Network security has been a serious concern for many years. For example, firewalls often record thousands of exploit attempts on a daily basis. Network administrators could benefit from information on potential aggressive attack sources, as such information can help to proactively defend their networks. For this purpose, several large-scale information sharing systems have been established, in which information on cyberattacks targeting each participant network is shared such that a network can be forewarned of attacks observed by others.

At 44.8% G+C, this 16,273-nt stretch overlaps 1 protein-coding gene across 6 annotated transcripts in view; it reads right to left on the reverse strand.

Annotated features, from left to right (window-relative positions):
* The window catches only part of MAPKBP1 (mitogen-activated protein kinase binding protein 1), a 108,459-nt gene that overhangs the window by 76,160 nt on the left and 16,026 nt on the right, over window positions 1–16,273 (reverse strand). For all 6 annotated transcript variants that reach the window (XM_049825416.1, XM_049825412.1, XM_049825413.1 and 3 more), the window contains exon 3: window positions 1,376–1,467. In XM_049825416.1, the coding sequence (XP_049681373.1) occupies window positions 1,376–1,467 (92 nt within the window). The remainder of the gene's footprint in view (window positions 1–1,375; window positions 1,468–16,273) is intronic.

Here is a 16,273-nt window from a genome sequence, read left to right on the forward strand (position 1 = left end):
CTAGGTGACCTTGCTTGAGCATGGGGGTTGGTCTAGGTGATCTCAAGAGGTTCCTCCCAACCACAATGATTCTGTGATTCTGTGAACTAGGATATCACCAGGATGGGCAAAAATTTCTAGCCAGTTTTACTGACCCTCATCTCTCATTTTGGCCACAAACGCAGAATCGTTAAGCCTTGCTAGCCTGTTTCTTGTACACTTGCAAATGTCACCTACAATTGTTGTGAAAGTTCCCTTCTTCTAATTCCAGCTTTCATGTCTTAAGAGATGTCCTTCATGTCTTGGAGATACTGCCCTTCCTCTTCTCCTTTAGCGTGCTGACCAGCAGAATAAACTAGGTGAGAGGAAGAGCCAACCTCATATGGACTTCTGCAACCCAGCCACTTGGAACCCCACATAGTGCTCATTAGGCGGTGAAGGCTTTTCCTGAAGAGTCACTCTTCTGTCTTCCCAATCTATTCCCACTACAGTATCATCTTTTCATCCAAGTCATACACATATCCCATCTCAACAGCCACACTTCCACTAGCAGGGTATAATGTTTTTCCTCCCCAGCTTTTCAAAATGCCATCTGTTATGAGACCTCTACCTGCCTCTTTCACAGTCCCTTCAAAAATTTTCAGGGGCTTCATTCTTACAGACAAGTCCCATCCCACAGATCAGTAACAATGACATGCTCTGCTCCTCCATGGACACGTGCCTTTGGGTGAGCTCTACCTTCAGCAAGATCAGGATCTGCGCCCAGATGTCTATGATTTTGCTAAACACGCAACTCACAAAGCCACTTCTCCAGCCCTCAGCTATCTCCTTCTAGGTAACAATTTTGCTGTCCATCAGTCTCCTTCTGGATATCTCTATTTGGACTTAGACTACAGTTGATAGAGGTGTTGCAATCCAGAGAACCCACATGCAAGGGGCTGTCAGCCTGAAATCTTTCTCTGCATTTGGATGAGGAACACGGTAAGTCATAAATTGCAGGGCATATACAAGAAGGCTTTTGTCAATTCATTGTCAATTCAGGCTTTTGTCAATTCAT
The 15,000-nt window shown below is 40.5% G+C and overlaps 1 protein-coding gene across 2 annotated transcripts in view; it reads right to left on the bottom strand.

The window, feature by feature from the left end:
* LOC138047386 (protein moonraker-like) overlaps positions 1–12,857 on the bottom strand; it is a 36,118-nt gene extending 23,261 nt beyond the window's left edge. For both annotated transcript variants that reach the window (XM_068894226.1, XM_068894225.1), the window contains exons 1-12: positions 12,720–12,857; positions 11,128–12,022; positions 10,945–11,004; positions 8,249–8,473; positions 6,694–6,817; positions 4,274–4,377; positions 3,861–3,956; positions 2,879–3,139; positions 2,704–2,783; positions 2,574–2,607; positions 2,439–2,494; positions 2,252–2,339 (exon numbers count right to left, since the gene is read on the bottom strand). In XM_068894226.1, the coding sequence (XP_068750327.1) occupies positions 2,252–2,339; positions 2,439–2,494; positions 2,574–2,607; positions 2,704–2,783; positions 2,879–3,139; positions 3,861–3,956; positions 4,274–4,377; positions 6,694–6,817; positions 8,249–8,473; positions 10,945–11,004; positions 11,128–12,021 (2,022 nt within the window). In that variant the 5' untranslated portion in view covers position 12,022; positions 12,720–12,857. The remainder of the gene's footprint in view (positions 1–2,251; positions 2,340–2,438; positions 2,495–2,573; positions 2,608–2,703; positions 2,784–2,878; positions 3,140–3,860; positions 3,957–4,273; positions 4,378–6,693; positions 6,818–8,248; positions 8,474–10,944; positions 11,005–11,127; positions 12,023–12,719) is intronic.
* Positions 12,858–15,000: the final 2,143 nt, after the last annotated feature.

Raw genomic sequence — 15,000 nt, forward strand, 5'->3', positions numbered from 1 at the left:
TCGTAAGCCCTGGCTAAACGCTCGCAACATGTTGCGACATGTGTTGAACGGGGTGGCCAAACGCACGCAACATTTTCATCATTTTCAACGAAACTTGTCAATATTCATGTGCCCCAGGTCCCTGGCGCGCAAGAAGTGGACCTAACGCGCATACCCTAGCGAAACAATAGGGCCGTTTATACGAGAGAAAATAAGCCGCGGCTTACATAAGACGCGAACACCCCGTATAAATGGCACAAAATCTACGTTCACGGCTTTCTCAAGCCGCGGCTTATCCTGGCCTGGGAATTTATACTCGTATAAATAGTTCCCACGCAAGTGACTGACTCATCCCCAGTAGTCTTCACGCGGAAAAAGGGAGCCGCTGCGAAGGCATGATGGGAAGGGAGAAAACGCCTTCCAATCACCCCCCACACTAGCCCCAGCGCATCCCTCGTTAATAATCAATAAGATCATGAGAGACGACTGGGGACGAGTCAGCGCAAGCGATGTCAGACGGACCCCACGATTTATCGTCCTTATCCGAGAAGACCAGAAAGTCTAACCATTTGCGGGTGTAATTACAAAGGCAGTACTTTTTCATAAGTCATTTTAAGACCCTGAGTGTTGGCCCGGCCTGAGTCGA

However, the total number of reported attackers is huge in these systems. Thus, a challenging problem is to identify the attackers that are most relevant to each individual network (i.e. most likely to come to that network in the near future). We present a framework to estimate the relevance of each attacker with respect to each network. In particular, we model each attacker's relevance as a function over the networks. Different attackers have different functions. The distribution of the functions is modeled using a Gaussian process (GP). The relevance function of each attacker is then inferred from the GP, that itself is learned from the collection of attack information. We test our framework on the attack reports in the DShield information sharing system. Experiments show that attackers found relevant to a network by our framework are indeed more likely to come to that network in the future. Copyright © 2009 Wiley Periodicals, Inc. Statistical Analysis and Data Mining 3: 56-68, 2010